Conversation with Ena Heller, 2010 AAR Religion and the Arts Award Winner

Sunday, 5:00 PM–6:30 PM
Marriott Marquis–Atrium Ballroom A*

Sponsored by the Religion and the Arts Award Jury.

Ena Heller has been named the 2010 Religion and the Arts Award winner. She is the Executive Director of the Museum of Biblical Art (MOBIA) in New York City. Heller’s professional career has focused on building places of learning within museums. Heller learned the workings of various museum departments through jobs at the Metropolitan Museum of Art and the Museum of Modern Art. She then focused her attention on establishing new places of learning through art, first at the Gallery at the American Bible Society (1998), and later as founding director of the Museum of Biblical Art (2005). MOBIA was conceived as a learning museum, whose unique mission is illustrated by noteworthy exhibitions and publications. At MOBIA and elsewhere Heller has presented papers and public lectures that emphasize the need for teaching art, and the connection between art and religion. In parallel, her independent scholarly research has resulted in contributions to volumes such as Margins: Women of the Hebrew Bible and their Afterlives (Sheffield Phoenix Press Limited, 2009), and Women’s Space: Patronage, Place, and Gender in the Medieval Church (State University of New York Press, 2005).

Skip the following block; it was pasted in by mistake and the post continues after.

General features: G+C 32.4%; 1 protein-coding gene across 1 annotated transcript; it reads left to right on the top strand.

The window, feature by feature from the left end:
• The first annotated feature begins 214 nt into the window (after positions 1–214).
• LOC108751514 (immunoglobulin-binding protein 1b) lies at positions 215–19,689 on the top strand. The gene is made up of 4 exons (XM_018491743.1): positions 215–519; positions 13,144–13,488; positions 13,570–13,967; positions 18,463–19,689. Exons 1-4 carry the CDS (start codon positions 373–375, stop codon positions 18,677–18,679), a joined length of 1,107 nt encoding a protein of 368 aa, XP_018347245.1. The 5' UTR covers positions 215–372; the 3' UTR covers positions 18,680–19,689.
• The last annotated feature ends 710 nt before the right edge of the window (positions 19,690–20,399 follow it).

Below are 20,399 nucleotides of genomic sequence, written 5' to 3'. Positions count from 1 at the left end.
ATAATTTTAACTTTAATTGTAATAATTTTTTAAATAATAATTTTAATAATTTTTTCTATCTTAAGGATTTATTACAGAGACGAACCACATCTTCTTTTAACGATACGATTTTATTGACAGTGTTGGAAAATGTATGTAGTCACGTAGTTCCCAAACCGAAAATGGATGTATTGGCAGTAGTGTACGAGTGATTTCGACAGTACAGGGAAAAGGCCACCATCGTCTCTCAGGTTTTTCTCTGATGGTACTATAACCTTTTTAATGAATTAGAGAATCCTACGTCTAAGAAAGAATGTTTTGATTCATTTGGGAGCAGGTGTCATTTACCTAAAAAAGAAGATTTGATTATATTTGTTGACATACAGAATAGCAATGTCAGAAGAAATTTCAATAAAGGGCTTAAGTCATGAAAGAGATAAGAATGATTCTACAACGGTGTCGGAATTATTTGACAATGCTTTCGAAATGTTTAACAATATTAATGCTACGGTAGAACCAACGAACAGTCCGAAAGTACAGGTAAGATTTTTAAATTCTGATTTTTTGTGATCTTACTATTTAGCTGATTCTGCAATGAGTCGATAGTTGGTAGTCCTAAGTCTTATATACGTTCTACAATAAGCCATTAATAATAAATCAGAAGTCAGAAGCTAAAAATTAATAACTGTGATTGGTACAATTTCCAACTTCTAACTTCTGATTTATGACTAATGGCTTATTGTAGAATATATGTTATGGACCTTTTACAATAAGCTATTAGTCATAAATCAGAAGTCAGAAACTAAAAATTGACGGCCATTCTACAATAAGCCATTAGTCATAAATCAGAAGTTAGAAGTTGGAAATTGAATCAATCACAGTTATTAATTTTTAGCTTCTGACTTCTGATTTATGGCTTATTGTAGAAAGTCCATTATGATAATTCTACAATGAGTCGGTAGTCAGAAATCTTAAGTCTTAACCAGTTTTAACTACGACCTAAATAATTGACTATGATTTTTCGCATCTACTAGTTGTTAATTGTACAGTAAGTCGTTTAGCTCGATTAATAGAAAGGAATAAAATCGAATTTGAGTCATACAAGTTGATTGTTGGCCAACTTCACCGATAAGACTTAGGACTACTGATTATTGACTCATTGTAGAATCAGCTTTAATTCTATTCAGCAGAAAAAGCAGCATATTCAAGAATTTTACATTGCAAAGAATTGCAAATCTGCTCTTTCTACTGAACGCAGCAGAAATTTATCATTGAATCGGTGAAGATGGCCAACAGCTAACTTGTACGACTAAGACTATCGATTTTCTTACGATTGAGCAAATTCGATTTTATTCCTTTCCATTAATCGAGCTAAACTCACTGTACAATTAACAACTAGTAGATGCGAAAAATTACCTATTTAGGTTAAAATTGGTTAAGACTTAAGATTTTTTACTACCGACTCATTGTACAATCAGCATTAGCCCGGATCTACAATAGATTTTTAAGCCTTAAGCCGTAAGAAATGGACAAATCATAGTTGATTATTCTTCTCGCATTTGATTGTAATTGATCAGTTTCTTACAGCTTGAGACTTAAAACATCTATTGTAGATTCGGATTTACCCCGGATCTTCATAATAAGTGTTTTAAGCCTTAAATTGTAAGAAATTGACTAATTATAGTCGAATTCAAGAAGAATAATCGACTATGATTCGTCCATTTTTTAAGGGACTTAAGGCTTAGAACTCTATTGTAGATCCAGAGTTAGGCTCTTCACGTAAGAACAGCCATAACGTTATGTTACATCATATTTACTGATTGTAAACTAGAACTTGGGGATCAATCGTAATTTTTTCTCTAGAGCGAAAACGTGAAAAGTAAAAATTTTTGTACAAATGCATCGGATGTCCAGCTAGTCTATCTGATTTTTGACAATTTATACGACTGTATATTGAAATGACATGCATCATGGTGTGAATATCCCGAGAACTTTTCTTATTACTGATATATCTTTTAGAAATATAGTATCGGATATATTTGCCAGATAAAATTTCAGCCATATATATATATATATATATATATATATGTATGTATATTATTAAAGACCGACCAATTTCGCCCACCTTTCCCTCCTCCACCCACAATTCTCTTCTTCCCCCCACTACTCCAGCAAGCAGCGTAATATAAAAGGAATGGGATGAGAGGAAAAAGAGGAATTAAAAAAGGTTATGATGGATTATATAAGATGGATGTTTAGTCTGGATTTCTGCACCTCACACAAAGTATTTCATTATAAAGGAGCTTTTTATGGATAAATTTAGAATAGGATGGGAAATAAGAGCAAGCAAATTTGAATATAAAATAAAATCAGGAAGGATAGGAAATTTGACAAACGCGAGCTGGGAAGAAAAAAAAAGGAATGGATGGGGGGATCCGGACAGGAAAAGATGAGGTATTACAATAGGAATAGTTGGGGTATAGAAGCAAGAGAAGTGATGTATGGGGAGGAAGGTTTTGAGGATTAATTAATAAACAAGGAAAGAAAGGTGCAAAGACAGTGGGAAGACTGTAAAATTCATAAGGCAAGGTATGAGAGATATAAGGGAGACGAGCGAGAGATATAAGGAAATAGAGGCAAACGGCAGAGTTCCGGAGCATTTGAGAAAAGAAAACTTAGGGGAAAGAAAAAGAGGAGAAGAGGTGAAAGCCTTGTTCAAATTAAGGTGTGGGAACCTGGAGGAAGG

The Job Market for Academic Positions in Religious Studies: Recession, Depression, or Paradigm Shift?

Sunday, 5:00 PM–6:30 PM
Marriott Marquis–M106-107*

Sponsored by the Job Placement Task Force.